Recent weather overview
While much of coastal California has seen quiescent weather in recent days, interior parts of the state have actually been experiencing rather active conditions. Widespread thunderstorms over mountain areas–including the Sierra Nevada, Coast Ranges, and the mountains of Southern California–have brought a remarkably wide variety of conditions over the past 10 days. Somewhat surprisingly, some of these storms have been able to sustain themselves after moving westward into the Central Valley–resulting in a number of very intense lowland thunderstorms that produced quite a bit of large hail, localized flooding, and even a couple of tornados.
Unusually prolonged period of active convective weather to develop Wednesday-Saturday virtually statewide
Thunderstorms are a rather unusual event in coastal California, so it’s not surprising that we don’t often see even a chance of thunderstorms in the forecast in major urban areas for 4 consecutive days. Yet that’s exactly what appears to be in the cards for the rest of the week, courtesy of a slow-moving cut-off low currently approaching California from the west.
While the low itself is relatively moisture-starved, it will bring with it a very unstable airmass (by California standards, anyway)–bringing a relatively prolonged period of active convective weather through the weekend to nearly the entire state.
For all of this activity, average precipitation totals are expected to be on the lighter side (less than half an inch in most spots), but given the convective nature of the precipitation some places could see quite a bit more than that. Also, the Sierra Nevada will be favored in this setup (including the eastern slopes), and there will likely be at least a couple of inches of much-needed late season rain (and high elevation snow) there through the weekend. As mentioned earlier, this pattern brings the rather unusual possibility of thunderstorms in the vicinity of San Francisco, Sacramento, Los Angeles, and San Diego on several consecutive days. At a minimum, this will make for some great cloud watching; but there is also some potential for more significant weather (locally including hail and intense downpours). While it’s too hard to pinpoint specific regions of interest at this point, I would not be surprised to see at least a few severe thunderstorms (especially in the Central Valley on Thursday/Friday).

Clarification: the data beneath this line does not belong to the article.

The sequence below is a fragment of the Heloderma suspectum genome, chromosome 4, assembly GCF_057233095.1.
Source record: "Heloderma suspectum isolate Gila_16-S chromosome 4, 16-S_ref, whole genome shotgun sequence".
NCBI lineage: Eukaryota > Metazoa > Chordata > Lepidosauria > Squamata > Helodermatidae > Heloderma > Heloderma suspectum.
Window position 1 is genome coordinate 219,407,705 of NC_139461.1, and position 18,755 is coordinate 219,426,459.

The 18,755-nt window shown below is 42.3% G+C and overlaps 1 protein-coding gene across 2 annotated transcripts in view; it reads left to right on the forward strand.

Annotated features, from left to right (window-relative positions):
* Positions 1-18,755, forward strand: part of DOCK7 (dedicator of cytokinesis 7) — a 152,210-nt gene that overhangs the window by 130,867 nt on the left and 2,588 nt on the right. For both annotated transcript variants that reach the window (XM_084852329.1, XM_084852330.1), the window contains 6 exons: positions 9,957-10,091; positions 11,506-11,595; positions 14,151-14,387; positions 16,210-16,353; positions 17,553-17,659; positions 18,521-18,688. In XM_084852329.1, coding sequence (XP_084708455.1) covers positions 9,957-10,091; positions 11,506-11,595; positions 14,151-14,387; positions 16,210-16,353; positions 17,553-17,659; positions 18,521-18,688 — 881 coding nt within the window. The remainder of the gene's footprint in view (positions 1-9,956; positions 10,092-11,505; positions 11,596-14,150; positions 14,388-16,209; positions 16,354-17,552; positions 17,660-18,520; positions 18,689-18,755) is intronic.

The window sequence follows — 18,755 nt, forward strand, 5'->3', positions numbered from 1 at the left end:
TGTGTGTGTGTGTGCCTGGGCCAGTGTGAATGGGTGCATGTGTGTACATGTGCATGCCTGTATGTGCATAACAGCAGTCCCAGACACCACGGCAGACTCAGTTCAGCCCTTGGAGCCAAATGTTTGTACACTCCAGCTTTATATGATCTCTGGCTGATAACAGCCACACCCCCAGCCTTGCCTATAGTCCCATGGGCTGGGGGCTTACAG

As always, I’ll have more frequent micro-updates on California weather and climate over on the Weather West Twitter page!
California’s drought condition and its impact on the California Almond crop is an important topic for our readers. Blue Diamond would like to thank Mr. Swain for allowing us to post excerpts of his articles on our website. To view the article in its entirety click here.
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